Sunday, February 27, 2011

Question from Sandra - Cromwell and the Lincolnshire rebellion

I am doing some personal research on the Lincolnshire rebellion and I am having a tough time with a passage that I found. It was written on Oct 5th 1536 from Ankastyr from some of the gentlemen to Cromwell. 'Their petition is for pardon and that they may keep holydays, &c as before, that suppressed religious houses may stand and that they be no more taxed; they would also fain have you.' What I am perplexed by is the last part. 'They would also fain have you.' The rebels did NOT want Cromwell around the King. They stated it directly, so why did Sir M. Constable and Robert Tyrwhyt write otherwise? Any help with this would be great, Thanks!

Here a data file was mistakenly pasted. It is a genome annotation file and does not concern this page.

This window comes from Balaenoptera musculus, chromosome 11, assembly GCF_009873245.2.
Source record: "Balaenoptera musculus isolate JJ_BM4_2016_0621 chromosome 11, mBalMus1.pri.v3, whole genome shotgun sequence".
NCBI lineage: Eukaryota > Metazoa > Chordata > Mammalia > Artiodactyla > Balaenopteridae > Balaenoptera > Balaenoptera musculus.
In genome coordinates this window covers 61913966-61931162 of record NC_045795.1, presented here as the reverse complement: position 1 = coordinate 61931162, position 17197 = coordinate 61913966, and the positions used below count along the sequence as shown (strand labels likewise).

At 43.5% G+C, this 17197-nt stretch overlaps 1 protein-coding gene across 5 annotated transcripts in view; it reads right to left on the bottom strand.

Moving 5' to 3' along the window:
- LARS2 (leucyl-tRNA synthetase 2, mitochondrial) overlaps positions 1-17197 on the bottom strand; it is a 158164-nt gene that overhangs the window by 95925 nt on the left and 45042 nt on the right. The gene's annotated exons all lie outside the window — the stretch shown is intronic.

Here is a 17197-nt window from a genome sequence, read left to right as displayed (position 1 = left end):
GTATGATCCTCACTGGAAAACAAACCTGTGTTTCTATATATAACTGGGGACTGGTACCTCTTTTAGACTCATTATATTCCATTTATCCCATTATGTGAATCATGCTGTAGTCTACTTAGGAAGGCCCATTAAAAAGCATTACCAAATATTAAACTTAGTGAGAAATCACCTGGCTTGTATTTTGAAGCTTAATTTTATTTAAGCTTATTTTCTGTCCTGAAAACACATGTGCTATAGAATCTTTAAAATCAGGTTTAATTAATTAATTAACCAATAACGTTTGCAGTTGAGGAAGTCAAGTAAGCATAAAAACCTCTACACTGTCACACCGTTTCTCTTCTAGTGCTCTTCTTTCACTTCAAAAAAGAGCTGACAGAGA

1 comment:

Foose said...

It's a threat. The statement immediately precedes a request for more men - "There must be other provision made to subdue [the rebels] than the strength of these parts, for they increase daily."

You can read the key phrase as "they would also fain have your head." This is the view of most of Cromwell's biographers and the various accounts of the rebellion. Robert Hutchinson's book on Cromwell, Thomas Cromwell: The Rise and Fall of Henry VIII's Most Notorious Minister notes the sinister phrase and follows it with an account of how the rebels murdered the Chancellor of the Diocese of Lincoln and a former royal agent called Thomas Wulcie. "At Horncastle, they declared that if they 'prospered in their journey' they intended to kill "the lord Cromwell, four or five bishops ... and the Chancellor of the Augmentations [Riche]' - 'the devisers of taking church goods and pulling down churches.'"